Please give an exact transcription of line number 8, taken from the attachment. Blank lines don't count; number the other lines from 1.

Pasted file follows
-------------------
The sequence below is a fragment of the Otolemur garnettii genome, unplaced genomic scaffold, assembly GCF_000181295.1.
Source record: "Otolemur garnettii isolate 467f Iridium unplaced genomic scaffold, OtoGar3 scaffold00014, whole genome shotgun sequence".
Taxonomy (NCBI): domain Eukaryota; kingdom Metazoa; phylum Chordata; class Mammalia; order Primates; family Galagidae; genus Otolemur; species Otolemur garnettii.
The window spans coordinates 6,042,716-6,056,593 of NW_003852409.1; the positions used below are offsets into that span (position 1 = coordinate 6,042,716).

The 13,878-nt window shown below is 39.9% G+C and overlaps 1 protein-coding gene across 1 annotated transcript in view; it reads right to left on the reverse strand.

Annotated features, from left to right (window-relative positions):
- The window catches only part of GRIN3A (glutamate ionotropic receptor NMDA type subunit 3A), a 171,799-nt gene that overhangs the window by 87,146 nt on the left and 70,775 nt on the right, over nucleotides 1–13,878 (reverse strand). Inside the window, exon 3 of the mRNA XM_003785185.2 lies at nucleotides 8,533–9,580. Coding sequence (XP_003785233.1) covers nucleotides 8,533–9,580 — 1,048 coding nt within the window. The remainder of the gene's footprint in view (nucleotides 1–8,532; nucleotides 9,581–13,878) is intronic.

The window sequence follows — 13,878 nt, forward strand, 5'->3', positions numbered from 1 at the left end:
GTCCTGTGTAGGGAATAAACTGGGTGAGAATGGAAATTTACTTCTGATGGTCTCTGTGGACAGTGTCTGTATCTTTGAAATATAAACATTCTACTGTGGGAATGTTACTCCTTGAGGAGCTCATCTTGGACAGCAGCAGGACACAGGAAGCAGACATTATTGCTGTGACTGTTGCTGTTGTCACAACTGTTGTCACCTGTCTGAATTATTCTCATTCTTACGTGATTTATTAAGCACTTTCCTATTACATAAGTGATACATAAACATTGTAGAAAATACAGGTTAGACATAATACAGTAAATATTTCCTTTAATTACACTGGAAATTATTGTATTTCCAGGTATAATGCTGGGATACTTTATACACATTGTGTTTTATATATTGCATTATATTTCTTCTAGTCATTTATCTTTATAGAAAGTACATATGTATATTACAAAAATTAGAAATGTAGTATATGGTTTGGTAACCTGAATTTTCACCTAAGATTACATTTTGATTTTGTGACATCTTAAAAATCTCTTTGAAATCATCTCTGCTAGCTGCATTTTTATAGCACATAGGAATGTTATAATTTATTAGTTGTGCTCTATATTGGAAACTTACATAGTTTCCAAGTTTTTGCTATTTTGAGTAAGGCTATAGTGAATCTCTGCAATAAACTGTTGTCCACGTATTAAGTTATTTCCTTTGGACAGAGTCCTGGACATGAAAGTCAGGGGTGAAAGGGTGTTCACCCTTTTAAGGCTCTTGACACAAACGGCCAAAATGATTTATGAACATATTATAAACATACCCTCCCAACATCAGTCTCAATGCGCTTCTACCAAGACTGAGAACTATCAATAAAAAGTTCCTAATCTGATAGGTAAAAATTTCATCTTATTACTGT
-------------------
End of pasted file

The window sequence follows — 13,878 nt, forward strand, 5'->3', positions numbered from 1 at the left end: